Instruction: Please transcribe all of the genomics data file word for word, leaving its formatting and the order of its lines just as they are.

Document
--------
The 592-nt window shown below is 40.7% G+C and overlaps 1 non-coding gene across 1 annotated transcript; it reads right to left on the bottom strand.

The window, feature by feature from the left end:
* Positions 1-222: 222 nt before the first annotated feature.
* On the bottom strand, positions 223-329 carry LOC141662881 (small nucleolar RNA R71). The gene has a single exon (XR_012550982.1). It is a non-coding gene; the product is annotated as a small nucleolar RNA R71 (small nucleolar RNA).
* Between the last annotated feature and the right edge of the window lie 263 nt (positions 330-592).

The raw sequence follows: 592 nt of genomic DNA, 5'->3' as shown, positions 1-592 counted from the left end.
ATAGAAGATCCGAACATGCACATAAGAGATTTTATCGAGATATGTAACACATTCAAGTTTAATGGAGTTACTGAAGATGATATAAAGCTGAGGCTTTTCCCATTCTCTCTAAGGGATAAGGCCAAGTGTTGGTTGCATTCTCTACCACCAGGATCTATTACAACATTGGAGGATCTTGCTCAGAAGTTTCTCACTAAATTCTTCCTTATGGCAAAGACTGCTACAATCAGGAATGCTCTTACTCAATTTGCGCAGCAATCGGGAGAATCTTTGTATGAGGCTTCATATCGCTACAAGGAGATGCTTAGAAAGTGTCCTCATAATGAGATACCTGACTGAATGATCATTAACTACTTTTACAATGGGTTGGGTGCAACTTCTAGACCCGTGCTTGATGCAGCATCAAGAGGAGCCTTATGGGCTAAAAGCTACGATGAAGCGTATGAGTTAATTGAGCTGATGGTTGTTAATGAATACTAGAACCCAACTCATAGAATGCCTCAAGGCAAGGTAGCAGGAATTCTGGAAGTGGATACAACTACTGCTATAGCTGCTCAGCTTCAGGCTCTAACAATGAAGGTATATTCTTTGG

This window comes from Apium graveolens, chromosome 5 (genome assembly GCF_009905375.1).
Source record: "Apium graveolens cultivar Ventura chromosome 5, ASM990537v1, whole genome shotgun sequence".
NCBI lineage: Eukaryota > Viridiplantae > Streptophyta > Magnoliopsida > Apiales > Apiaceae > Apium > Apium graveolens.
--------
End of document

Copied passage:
The 592-nt window shown below is 40.7% G+C and overlaps 1 non-coding gene across 1 annotated transcript; it reads right to left on the bottom strand.

The window, feature by feature from the left end:
* Positions 1-222: 222 nt before the first annotated feature.
* On the bottom strand, positions 223-329 carry LOC141662881 (small nucleolar RNA R71). The gene has a single exon (XR_012550982.1). It is a non-coding gene; the product is annotated as a small nucleolar RNA R71 (small nucleolar RNA).
* Between the last annotated feature and the right edge of the window lie 263 nt (positions 330-592).

The raw sequence follows: 592 nt of genomic DNA, 5'->3' as shown, positions 1-592 counted from the left end.
ATAGAAGATCCGAACATGCACATAAGAGATTTTATCGAGATATGTAACACATTCAAGTTTAATGGAGTTACTGAAGATGATATAAAGCTGAGGCTTTTCCCATTCTCTCTAAGGGATAAGGCCAAGTGTTGGTTGCATTCTCTACCACCAGGATCTATTACAACATTGGAGGATCTTGCTCAGAAGTTTCTCACTAAATTCTTCCTTATGGCAAAGACTGCTACAATCAGGAATGCTCTTACTCAATTTGCGCAGCAATCGGGAGAATCTTTGTATGAGGCTTCATATCGCTACAAGGAGATGCTTAGAAAGTGTCCTCATAATGAGATACCTGACTGAATGATCATTAACTACTTTTACAATGGGTTGGGTGCAACTTCTAGACCCGTGCTTGATGCAGCATCAAGAGGAGCCTTATGGGCTAAAAGCTACGATGAAGCGTATGAGTTAATTGAGCTGATGGTTGTTAATGAATACTAGAACCCAACTCATAGAATGCCTCAAGGCAAGGTAGCAGGAATTCTGGAAGTGGATACAACTACTGCTATAGCTGCTCAGCTTCAGGCTCTAACAATGAAGGTATATTCTTTGG

This window comes from Apium graveolens, chromosome 5 (genome assembly GCF_009905375.1).
Source record: "Apium graveolens cultivar Ventura chromosome 5, ASM990537v1, whole genome shotgun sequence".
NCBI lineage: Eukaryota > Viridiplantae > Streptophyta > Magnoliopsida > Apiales > Apiaceae > Apium > Apium graveolens.